Smartphones have become very expensive compared to what they used to cost two years back. This is because of the supply chain issues that were created by the pandemic. It is very unlikely that the costs for consumers would roll down to an older price point, but the costs should go down to some extent. The demand for semiconductors is also too high, and that has also led to an overall increase in the manufacturing of smartphones. There is still a shortage of semiconductors, and governments across the world are inviting big manufacturers to make chips locally to boost production and also bring down the costs of electronics.
On February 1, 2023, the finance minister, Nirmala Sitharaman, announced measures that would bring down the manufacturing cost of smartphones in the country. During her budget speech, Sitharaman said, "to further deepen the domestic value addition in the manufacturing of mobile phones, a proposal to provide relief in customs duty on importing certain parts and inputs".
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This would ensure that the costs of manufacturing smartphones would go down. It would be an incentive for the global players to manufacture devices within India that is already providing huge benefits under the Production Linked Incentive (PLI) scheme for smartphones. Companies such as Apple, Samsung and more are already manufacturing devices in India. This move from the government would further encourage global smartphone players to make devices locally.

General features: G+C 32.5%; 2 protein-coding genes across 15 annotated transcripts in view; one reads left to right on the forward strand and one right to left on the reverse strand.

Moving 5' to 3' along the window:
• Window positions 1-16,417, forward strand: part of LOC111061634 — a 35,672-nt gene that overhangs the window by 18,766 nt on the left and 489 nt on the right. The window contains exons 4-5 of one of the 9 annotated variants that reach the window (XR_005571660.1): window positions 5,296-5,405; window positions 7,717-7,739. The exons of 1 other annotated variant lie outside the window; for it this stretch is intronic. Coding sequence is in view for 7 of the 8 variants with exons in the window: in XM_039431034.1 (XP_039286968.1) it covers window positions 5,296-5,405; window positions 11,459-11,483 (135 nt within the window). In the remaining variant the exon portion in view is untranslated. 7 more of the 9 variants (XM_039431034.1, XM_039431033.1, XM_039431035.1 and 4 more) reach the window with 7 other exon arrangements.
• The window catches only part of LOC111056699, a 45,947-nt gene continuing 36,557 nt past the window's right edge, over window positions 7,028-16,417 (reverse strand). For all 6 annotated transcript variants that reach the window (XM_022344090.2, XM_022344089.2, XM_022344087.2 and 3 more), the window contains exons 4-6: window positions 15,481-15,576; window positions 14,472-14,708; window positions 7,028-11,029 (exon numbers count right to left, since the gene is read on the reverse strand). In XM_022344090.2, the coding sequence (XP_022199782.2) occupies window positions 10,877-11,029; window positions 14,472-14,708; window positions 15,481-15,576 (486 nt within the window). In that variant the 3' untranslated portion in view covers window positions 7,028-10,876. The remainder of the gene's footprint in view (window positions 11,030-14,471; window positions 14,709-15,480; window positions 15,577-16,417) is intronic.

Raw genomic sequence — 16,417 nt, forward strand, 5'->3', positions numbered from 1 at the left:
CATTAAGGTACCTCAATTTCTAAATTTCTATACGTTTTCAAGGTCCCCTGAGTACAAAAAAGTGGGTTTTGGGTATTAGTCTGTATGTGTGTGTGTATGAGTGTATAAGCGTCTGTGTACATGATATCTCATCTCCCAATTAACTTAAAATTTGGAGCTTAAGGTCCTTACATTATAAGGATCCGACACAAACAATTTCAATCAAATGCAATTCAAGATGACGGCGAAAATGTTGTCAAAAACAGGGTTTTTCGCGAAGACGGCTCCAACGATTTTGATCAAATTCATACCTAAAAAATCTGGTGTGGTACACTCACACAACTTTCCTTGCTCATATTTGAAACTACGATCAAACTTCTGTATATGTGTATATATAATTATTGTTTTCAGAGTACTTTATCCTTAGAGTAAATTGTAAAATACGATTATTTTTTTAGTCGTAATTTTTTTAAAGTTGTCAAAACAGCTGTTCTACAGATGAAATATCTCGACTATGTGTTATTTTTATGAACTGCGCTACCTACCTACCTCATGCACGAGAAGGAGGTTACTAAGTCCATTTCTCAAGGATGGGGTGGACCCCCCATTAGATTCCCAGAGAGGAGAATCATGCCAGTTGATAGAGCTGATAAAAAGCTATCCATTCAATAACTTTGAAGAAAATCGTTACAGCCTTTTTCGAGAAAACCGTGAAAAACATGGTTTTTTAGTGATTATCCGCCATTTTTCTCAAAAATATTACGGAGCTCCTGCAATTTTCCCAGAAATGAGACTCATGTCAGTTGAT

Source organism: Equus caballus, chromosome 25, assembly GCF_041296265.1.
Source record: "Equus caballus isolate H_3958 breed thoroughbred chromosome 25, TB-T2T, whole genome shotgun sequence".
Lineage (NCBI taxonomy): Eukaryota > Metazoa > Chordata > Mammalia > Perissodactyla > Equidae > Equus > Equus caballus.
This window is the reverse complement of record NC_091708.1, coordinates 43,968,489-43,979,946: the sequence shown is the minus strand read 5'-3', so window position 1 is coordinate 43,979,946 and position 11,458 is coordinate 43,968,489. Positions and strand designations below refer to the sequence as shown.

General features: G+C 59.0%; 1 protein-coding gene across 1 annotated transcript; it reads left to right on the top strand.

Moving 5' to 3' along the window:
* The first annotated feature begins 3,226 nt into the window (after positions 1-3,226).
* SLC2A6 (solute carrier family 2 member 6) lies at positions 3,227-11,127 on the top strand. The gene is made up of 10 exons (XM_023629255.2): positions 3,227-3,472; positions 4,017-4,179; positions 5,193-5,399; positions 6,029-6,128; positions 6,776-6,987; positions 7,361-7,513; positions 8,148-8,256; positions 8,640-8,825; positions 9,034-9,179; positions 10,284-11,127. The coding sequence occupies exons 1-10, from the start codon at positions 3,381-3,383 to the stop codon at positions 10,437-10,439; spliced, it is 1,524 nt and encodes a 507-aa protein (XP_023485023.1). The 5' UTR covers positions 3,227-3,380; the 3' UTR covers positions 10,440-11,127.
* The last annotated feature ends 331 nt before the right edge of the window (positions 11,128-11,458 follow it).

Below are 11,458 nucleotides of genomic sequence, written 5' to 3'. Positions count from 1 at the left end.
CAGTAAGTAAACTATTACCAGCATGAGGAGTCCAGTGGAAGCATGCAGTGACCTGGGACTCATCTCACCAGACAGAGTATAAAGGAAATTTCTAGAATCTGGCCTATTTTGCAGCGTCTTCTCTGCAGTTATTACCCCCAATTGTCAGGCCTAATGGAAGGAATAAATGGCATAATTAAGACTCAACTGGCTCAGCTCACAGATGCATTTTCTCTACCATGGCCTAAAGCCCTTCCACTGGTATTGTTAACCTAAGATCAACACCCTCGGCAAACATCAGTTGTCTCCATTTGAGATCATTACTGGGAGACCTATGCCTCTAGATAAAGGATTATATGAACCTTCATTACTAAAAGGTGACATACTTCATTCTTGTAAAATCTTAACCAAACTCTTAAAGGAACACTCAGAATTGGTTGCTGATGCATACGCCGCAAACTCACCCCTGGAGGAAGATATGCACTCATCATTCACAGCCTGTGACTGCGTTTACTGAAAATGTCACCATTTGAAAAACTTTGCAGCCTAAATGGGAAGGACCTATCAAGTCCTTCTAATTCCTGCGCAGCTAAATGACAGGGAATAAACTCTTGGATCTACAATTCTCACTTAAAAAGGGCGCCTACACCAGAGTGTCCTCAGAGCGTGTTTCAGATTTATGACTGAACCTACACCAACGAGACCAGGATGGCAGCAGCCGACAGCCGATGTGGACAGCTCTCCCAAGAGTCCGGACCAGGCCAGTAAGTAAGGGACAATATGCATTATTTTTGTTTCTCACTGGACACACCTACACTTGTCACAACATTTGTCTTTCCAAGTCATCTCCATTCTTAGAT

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As more companies would set up production shops in India, it would present more opportunities for the youth and the local talent to get jobs and contribute to the economy of the country. The PLI scheme has already been appreciated by industry players and economists. This is something that even the telcos want to happen.
The more 5G phones are produced locally and made available to the public at a lower cost, the faster telcos can also scale their 5G network business. Overall, India stands to benefit from this decision of the government. The more affordable the smartphones will be, the faster the business of the telcos will grow. It would also enable digital application players to sell and upsell services to a larger market.
But as mentioned, the prices wouldn't go down dramatically. The flagships would still be priced in the premium and ultra-premium segments. It wouldn't make sense for businesses to lower the price from a point that the customers have already become slightly comfortable with.